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Calorie restriction reduces rDNA recombination independently of rDNA silencing.

Riesen M, Morgan A - Aging Cell (2009)

Bottom Line: Although accumulation of extrachromosomal rDNA circles is specific to yeast aging, it is thought that Sirtuin activation represents a conserved longevity mechanism through which the beneficial effects of CR are mediated in various species.We show here that growing yeast on 0.05 or 0.5% glucose (severe and moderate CR, respectively) does not increase silencing at either sub-telomeric or rDNA loci compared with standard (2% glucose) media.In contrast, CR and deletion of the FOB1, HXK2, SCH9 and TOR1 genes, all significantly reduced rDNA recombination.

View Article: PubMed Central - PubMed

Affiliation: Department of Physiology, School of Biomedical Sciences, University of Liverpool, Crown Street, Liverpool, UK.

ABSTRACT
Calorie restriction (CR) extends lifespan in yeast, worms, flies and mammals, suggesting that it acts via a conserved mechanism. In yeast, activation of the NAD-dependent histone deacetylase, Sir2, by CR is thought to increase silencing at the ribosomal DNA, thereby reducing the recombination-induced generation of extrachromosomal rDNA circles, hence increasing replicative lifespan. Although accumulation of extrachromosomal rDNA circles is specific to yeast aging, it is thought that Sirtuin activation represents a conserved longevity mechanism through which the beneficial effects of CR are mediated in various species. We show here that growing yeast on 0.05 or 0.5% glucose (severe and moderate CR, respectively) does not increase silencing at either sub-telomeric or rDNA loci compared with standard (2% glucose) media. Furthermore, rDNA silencing was unaffected in the hxk2Delta, sch9Delta and tor1Delta genetic mimics of CR, but inhibited by FOB1 deletion. All these interventions extend lifespan in multiple yeast backgrounds, revealing a poor correlation between rDNA silencing and longevity. In contrast, CR and deletion of the FOB1, HXK2, SCH9 and TOR1 genes, all significantly reduced rDNA recombination. This silencing-independent mechanism for suppressing rDNA recombination may therefore contribute to CR-mediated lifespan extension.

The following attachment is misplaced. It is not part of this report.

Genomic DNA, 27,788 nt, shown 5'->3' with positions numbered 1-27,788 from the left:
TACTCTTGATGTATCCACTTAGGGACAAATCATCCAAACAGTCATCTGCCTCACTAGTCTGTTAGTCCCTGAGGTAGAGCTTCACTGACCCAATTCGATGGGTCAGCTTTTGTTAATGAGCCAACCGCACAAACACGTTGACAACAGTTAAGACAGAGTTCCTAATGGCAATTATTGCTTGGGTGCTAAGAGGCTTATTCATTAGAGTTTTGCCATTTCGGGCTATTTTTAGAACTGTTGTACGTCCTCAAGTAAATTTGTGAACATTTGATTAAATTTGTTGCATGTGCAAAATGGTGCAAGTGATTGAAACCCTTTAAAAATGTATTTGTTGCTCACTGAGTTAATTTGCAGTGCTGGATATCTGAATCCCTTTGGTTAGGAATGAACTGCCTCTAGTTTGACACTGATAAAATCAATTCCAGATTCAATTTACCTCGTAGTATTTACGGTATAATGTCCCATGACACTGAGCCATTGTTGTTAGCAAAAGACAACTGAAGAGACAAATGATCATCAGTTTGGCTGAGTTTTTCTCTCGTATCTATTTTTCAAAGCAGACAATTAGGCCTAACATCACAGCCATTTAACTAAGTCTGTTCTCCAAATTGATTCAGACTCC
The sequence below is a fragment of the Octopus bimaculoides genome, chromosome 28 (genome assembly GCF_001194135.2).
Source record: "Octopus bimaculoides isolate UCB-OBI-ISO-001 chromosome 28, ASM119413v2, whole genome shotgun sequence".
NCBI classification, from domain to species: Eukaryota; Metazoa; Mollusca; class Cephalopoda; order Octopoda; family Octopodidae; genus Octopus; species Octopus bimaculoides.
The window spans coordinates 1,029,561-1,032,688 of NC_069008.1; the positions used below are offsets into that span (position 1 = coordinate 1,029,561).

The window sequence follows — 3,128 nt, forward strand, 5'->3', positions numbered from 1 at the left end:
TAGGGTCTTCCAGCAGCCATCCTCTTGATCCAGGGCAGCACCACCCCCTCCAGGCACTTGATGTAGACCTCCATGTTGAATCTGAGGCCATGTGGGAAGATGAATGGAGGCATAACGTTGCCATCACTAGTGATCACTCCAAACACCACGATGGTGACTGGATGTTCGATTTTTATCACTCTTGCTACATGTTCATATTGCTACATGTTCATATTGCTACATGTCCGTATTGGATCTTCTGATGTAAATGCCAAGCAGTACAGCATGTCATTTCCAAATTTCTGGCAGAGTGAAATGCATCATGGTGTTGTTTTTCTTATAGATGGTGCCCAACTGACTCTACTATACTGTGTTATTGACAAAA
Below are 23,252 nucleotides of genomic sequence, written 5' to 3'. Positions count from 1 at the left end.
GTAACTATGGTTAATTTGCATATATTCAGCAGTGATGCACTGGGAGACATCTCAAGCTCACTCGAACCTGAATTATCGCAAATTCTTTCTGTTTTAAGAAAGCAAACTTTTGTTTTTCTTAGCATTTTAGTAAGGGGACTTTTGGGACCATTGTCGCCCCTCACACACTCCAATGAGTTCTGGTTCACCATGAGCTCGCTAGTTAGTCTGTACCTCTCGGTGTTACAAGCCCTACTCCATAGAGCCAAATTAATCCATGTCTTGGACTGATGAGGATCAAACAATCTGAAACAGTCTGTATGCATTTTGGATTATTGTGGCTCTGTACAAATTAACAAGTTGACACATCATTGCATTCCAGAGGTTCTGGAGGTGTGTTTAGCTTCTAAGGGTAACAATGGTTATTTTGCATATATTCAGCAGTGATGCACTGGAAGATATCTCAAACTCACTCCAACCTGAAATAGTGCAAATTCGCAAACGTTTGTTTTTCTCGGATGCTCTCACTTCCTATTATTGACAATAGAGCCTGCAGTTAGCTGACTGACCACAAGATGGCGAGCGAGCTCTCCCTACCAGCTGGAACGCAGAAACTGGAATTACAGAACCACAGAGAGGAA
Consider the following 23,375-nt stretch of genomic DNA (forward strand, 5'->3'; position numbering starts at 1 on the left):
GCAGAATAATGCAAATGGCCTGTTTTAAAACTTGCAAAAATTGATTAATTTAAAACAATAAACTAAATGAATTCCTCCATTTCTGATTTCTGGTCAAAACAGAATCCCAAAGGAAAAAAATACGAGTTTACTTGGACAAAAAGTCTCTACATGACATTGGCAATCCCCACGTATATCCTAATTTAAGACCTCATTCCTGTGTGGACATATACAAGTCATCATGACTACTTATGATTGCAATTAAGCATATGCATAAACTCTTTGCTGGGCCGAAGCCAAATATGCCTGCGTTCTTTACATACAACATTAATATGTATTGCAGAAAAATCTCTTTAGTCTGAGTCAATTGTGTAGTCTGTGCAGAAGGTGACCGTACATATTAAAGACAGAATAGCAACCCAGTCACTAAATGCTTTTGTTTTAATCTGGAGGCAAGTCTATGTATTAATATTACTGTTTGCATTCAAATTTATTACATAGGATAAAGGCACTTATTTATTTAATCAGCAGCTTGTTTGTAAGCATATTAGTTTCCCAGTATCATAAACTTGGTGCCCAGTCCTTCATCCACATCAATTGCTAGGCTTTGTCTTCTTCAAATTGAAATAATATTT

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Proposed mechanisms of lifespan extension by calorie restriction. Models 1 and 2 suggest that CR up-regulates Sir2 activity, which leads to increased gene silencing and decreased rDNA recombination. Consequently, less ERCs are formed, which extends the yeast replicative lifespan. Both models differ only in the events upstream of Sir2 activation. Model 1 suggests that the increase in respiration in response to nutrient deprivation modulates the NAD+/NADH ratio in favour of NAD+, whereas model 2 explains the increase in Sir2-activity via a rise in Pnc1 levels and consequently the degradation of the endogenous Sir2 inhibitor, nicotinamide. Model 3 bypasses Sir2-dependent gene silencing altogether and puts forward the Tor1/Sch9 kinase pathways as links between calorie restriction and lifespan extension; although the downstream mechanism has not been fully determined, this is postulated to involve reduced ribosomal protein synthesis.